Risk management tip: CPA firms should obtain an engagement letter for all engagements, especially high-risk or nonroutine engagements such as tax planning and representing clients in audits by taxing authorities. A well-written engagement letter clearly defines the specific scope of services. For this engagement, scope could have been defined as "assist the client in identifying options to transfer company ownership to the heirs in a tax-efficient manner after independent verification of the tax benefits by the client's estate planning attorney." In addition, CPA firms should consider including risk-allocation provisions such as choice of venue, limitation of liability, and alternative dispute resolution clauses to help manage professional liability risks if a dispute arises.


Issue: The CPA firm failed to document its advice to transfer the father's stock to a trust that would qualify for a GST tax exemption. Moreover, the firm did not document its advice counseling the client to seek an attorney experienced in estate planning matters to confirm the tax treatment and establish the trust. Finally, when the partner made the referral, there was no documentation of advice that the client perform his own due diligence on the attorney. In the absence of written documentation, the client's attorney was able to argue convincingly that the father did not understand the CPA's advice or what he was supposed to do.

Risk management tip: Documentation of advice provided does not have to be burdensome. In some instances, an email may suffice. Other situations necessitate more detailed, formal documentation. In determining the formality of tax advice, the following are some of the items that should be considered in accordance with SSTS No. 7, Form and Content of Advice to Taxpayers, including:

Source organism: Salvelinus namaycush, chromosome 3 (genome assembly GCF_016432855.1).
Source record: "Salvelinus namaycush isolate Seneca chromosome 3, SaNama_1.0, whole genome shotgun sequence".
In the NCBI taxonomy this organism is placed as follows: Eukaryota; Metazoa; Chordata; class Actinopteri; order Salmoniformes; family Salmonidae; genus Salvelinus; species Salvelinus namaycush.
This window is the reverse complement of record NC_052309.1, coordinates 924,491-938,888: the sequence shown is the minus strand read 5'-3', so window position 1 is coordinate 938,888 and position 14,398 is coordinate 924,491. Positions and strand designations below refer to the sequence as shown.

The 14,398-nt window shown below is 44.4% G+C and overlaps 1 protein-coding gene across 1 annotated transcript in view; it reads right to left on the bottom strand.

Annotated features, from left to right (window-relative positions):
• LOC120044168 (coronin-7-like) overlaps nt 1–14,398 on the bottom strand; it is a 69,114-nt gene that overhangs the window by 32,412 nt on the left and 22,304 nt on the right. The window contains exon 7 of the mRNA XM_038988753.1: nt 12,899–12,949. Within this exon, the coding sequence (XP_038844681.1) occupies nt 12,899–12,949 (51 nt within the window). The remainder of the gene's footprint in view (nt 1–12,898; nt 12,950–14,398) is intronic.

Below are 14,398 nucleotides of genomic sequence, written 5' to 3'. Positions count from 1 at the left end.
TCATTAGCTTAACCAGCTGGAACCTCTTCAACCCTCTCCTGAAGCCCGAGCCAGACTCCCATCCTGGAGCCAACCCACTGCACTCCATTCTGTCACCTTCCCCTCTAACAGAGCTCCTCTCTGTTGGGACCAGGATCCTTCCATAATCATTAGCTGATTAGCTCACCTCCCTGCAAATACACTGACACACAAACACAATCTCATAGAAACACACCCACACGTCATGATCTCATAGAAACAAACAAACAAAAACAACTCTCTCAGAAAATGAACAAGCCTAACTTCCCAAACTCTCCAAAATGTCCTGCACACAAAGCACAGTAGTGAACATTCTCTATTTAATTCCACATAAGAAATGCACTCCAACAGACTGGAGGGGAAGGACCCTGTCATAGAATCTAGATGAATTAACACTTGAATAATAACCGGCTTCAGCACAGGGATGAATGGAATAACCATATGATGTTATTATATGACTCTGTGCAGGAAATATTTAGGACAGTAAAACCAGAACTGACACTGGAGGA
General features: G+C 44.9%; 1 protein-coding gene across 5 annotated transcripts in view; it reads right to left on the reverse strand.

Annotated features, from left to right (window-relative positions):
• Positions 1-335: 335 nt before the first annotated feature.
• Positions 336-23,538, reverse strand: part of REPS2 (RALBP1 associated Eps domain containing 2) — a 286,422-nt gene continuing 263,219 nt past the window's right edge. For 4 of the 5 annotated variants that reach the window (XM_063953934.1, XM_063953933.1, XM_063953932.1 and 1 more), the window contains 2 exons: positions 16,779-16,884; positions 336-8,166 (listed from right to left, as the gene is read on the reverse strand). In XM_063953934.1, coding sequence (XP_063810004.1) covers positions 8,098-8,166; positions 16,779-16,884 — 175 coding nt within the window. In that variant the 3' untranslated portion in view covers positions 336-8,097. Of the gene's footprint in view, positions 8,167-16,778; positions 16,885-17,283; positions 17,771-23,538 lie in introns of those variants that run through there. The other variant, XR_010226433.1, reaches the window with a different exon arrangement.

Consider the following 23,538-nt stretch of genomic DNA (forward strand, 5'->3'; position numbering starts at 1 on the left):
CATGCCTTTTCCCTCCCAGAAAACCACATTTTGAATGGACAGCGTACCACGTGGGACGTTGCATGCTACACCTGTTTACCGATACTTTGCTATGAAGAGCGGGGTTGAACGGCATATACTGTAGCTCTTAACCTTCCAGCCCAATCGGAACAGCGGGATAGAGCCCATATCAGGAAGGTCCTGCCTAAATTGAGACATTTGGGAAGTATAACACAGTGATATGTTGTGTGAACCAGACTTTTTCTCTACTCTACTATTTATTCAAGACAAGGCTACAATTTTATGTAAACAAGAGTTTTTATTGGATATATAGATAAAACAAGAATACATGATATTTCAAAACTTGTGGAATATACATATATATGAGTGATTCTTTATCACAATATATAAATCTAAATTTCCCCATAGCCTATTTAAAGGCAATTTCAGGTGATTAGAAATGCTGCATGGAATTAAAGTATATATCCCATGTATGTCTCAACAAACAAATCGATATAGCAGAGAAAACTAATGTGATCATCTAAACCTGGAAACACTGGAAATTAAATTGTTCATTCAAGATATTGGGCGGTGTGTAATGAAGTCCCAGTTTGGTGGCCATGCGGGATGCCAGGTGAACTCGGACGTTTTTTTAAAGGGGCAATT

• The importance of the transaction and amounts involved;
  • The specific or general nature of the taxpayer's inquiry;
  • The tax sophistication of the taxpayer;
  • The technical complexity involved; and
  • The need to seek other professional advice.

Considering the significance of the transaction in the scenario above, documentation should have been provided to the client in writing. Treasury Circular 230, Regulations Governing Practice Before the Internal Revenue Service (31 C.F.R. Part 10), Sections 10.33 and 10.37, and the SSPFPS recommend or require that well-drafted documentation include the following information:

  • The client's goals;
  • Relevant facts;
  • Significant assumptions;
  • Estimates;
  • Application of the law to the facts and assumptions;
  • The conclusion supported by the law and facts;
  • Recommendations; and
  • Any qualifications or limitations of the advice and/or recommendations.